A study of teens and young adults with cancer has shown that a computer game can teach them to both take their medicine and understand their condition better.
Re-Mission is a game where the user plays Roxxio inside the body of a cancer sufferer with the aim of beating the disease by using drugs and living a healthier lifestyle.
The University Medical Center Utrecht in The Netherlands conducted a study with teens and young adults, unsurprisingly, statistically the worst at following cancer treatment programs. The group were divided into two – one played Re-Mission, the second played Indiana Jones and the Emperor's Tomb.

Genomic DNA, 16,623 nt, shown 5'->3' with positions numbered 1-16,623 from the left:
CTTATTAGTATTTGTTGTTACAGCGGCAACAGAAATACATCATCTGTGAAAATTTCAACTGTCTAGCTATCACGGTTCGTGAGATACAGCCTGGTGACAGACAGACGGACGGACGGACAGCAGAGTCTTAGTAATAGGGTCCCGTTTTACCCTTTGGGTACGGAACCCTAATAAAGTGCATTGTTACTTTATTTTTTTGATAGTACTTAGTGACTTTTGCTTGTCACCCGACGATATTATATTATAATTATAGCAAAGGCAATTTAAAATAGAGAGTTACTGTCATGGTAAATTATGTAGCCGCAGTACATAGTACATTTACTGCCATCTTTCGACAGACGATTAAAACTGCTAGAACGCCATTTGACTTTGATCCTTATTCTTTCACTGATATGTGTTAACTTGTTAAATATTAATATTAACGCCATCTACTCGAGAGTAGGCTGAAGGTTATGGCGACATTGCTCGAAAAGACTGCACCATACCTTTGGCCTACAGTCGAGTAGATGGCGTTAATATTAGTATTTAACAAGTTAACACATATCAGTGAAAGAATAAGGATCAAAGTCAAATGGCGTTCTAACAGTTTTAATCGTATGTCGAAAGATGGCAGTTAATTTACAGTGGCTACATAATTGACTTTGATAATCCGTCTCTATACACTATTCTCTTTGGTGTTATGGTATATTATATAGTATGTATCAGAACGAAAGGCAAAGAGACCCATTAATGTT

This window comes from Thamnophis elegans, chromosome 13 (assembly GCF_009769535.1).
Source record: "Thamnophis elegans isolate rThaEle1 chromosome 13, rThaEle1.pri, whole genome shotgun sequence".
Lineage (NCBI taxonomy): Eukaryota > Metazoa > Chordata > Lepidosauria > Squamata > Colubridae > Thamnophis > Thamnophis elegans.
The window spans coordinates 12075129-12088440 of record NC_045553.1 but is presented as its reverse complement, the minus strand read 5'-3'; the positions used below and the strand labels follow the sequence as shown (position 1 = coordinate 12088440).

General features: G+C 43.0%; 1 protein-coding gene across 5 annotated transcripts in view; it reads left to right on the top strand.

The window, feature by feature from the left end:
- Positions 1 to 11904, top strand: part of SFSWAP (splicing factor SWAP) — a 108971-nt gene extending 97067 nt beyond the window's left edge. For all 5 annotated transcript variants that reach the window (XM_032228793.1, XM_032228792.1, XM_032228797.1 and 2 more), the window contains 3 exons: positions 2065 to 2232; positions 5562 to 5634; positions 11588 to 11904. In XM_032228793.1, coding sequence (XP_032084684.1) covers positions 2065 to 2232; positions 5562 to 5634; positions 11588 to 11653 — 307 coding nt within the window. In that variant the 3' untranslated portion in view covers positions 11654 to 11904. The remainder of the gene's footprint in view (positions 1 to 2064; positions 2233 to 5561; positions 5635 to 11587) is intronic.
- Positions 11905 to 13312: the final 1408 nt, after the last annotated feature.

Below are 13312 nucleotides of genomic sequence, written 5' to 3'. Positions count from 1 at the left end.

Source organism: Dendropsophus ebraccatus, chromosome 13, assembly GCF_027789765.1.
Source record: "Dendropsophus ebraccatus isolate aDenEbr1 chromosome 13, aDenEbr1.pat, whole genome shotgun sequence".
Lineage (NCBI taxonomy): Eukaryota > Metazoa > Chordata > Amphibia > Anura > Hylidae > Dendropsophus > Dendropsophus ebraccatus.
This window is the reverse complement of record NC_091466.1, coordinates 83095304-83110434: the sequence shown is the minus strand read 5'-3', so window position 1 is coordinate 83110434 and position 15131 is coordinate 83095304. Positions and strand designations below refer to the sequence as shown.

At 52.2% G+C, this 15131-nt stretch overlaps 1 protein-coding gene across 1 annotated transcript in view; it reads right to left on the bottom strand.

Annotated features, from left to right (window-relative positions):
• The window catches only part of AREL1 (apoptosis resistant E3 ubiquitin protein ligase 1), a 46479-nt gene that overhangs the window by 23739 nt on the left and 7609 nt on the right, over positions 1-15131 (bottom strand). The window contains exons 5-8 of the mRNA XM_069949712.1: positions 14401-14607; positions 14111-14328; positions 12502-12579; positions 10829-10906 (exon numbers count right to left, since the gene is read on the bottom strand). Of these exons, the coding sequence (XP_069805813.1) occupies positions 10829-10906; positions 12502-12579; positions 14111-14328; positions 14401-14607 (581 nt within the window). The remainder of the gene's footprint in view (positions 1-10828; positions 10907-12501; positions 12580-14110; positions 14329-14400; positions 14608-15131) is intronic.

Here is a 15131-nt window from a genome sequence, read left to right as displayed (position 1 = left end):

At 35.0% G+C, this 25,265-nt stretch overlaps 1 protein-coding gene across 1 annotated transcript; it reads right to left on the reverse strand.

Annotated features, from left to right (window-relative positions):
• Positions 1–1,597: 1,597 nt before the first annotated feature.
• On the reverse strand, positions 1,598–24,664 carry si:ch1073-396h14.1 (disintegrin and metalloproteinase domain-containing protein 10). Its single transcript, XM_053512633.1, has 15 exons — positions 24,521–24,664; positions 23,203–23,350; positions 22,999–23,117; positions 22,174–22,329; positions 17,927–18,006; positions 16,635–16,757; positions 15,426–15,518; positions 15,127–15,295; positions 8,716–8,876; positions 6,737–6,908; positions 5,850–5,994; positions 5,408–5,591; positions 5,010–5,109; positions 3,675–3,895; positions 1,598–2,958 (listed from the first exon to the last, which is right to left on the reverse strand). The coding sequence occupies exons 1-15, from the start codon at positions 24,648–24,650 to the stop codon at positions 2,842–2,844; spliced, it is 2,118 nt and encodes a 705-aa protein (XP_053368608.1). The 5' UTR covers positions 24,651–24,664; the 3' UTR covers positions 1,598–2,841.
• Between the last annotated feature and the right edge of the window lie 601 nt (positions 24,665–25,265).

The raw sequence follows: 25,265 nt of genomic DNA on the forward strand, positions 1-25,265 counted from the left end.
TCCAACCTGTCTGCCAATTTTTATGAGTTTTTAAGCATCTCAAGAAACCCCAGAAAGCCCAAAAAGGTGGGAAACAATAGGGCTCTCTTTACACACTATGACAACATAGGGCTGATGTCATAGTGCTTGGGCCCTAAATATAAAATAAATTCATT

Rise and re-mission
Those playing Re-Mission showed a 16 per cent increase in following their course of treatment with 62.3 per cent taking their prescribed medication, compared to 52.5 per cent for the Indiana Jones group.
HopeLab, a not-for-profit organisation from California, developed the game to help improve the knowledge of the cancer sufferers of what is happening to their bodies.
Users often don't take their prescribed medication as they associate the process with its negative side-effects such as the hair loss that usually accompanies chemotherapy.
"To me, it was kind of changing their reward system for taking chemo and giving them a different insight," Dr. Pamela M. Kato, lead author of the study, told Reuters Health.
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